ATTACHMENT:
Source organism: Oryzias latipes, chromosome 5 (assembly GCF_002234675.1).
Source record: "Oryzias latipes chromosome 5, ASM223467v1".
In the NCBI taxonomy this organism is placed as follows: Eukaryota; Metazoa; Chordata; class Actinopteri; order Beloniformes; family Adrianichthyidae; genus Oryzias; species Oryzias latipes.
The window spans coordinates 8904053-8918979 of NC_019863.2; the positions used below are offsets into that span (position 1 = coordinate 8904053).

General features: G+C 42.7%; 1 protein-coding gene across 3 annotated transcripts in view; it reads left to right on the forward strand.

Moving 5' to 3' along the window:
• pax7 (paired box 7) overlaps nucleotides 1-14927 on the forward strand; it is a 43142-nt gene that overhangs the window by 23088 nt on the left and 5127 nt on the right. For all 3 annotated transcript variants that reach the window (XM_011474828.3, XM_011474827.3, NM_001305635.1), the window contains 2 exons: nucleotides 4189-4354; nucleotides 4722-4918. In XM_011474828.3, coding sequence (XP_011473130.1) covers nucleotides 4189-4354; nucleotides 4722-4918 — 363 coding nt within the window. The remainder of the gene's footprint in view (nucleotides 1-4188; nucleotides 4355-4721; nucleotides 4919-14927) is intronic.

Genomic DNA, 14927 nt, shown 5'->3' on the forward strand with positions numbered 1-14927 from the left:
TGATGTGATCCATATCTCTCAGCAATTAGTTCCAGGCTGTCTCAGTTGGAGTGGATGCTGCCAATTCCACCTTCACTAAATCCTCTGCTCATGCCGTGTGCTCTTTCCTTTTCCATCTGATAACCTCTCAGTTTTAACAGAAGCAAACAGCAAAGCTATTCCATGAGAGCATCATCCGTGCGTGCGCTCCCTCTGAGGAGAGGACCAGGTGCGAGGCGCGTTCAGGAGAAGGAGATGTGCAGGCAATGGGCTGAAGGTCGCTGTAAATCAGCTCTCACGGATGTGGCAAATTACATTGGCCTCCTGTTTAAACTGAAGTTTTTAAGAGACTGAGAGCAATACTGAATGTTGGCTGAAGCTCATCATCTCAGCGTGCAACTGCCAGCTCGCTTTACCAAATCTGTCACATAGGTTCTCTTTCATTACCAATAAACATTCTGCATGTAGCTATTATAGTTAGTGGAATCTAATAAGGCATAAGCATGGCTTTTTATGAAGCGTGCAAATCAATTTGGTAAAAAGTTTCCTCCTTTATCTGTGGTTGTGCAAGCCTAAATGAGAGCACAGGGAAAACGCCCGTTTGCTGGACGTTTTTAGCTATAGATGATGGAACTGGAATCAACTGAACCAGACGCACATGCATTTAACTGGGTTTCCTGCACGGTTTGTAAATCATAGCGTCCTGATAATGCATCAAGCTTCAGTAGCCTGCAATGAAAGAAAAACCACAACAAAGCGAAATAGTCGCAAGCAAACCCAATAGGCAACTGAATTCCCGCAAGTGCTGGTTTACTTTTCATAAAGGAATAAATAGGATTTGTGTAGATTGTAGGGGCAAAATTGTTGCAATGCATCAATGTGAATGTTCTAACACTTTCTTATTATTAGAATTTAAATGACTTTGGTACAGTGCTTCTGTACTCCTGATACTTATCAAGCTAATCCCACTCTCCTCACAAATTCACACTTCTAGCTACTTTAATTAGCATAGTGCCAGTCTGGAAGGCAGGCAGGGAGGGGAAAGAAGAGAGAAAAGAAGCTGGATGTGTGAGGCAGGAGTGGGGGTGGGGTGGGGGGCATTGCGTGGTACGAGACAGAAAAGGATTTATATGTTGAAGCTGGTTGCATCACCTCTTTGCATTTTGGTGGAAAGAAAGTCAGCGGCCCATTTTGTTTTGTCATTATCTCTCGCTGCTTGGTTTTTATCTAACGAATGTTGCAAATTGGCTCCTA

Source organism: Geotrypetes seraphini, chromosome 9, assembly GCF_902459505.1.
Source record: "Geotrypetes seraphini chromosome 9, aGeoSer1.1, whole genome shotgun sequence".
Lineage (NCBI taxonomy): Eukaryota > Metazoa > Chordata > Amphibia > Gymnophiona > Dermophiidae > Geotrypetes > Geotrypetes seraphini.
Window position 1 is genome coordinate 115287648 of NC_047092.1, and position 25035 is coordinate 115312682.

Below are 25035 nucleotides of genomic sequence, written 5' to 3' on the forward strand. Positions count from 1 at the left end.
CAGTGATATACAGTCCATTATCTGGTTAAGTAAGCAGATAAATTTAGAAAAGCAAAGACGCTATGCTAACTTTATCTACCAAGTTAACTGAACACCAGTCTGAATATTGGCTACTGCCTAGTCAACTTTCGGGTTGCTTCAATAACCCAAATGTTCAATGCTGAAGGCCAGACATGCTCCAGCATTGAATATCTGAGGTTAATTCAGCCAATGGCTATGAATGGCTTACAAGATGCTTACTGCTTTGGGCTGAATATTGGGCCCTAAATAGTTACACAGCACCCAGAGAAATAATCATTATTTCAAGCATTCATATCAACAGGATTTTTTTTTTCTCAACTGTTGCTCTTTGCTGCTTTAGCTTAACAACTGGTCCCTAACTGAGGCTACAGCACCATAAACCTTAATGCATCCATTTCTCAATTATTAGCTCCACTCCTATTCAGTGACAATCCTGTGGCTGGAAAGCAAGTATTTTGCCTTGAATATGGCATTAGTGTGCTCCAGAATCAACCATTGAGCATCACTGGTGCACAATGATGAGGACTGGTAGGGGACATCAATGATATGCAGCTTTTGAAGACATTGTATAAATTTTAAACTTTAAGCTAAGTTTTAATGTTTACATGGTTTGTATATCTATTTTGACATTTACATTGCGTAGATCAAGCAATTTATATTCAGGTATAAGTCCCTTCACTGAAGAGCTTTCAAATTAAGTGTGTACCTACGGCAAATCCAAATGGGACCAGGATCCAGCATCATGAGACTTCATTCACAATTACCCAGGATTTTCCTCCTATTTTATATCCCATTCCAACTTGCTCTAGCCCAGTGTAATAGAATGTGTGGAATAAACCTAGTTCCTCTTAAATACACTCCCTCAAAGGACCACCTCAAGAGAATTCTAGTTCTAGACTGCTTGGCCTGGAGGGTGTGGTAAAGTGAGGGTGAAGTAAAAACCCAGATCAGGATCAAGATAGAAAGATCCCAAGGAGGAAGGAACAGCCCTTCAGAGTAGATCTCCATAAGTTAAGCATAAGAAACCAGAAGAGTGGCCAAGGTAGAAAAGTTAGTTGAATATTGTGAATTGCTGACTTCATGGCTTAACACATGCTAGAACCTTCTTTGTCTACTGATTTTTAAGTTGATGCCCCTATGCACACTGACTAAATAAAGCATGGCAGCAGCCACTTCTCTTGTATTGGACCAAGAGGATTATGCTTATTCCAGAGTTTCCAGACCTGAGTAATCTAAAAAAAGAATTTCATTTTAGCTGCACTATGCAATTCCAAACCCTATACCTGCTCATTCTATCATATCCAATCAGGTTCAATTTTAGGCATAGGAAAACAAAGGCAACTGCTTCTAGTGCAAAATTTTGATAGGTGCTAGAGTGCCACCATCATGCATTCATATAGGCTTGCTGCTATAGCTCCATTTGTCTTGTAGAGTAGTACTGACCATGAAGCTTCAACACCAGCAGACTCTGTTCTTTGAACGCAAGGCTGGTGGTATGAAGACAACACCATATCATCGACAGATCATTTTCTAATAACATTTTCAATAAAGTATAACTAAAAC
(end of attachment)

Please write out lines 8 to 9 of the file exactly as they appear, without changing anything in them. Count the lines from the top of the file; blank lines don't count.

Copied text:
Genomic DNA, 14927 nt, shown 5'->3' on the forward strand with positions numbered 1-14927 from the left:
TGATGTGATCCATATCTCTCAGCAATTAGTTCCAGGCTGTCTCAGTTGGAGTGGATGCTGCCAATTCCACCTTCACTAAATCCTCTGCTCATGCCGTGTGCTCTTTCCTTTTCCATCTGATAACCTCTCAGTTTTAACAGAAGCAAACAGCAAAGCTATTCCATGAGAGCATCATCCGTGCGTGCGCTCCCTCTGAGGAGAGGACCAGGTGCGAGGCGCGTTCAGGAGAAGGAGATGTGCAGGCAATGGGCTGAAGGTCGCTGTAAATCAGCTCTCACGGATGTGGCAAATTACATTGGCCTCCTGTTTAAACTGAAGTTTTTAAGAGACTGAGAGCAATACTGAATGTTGGCTGAAGCTCATCATCTCAGCGTGCAACTGCCAGCTCGCTTTACCAAATCTGTCACATAGGTTCTCTTTCATTACCAATAAACATTCTGCATGTAGCTATTATAGTTAGTGGAATCTAATAAGGCATAAGCATGGCTTTTTATGAAGCGTGCAAATCAATTTGGTAAAAAGTTTCCTCCTTTATCTGTGGTTGTGCAAGCCTAAATGAGAGCACAGGGAAAACGCCCGTTTGCTGGACGTTTTTAGCTATAGATGATGGAACTGGAATCAACTGAACCAGACGCACATGCATTTAACTGGGTTTCCTGCACGGTTTGTAAATCATAGCGTCCTGATAATGCATCAAGCTTCAGTAGCCTGCAATGAAAGAAAAACCACAACAAAGCGAAATAGTCGCAAGCAAACCCAATAGGCAACTGAATTCCCGCAAGTGCTGGTTTACTTTTCATAAAGGAATAAATAGGATTTGTGTAGATTGTAGGGGCAAAATTGTTGCAATGCATCAATGTGAATGTTCTAACACTTTCTTATTATTAGAATTTAAATGACTTTGGTACAGTGCTTCTGTACTCCTGATACTTATCAAGCTAATCCCACTCTCCTCACAAATTCACACTTCTAGCTACTTTAATTAGCATAGTGCCAGTCTGGAAGGCAGGCAGGGAGGGGAAAGAAGAGAGAAAAGAAGCTGGATGTGTGAGGCAGGAGTGGGGGTGGGGTGGGGGGCATTGCGTGGTACGAGACAGAAAAGGATTTATATGTTGAAGCTGGTTGCATCACCTCTTTGCATTTTGGTGGAAAGAAAGTCAGCGGCCCATTTTGTTTTGTCATTATCTCTCGCTGCTTGGTTTTTATCTAACGAATGTTGCAAATTGGCTCCTA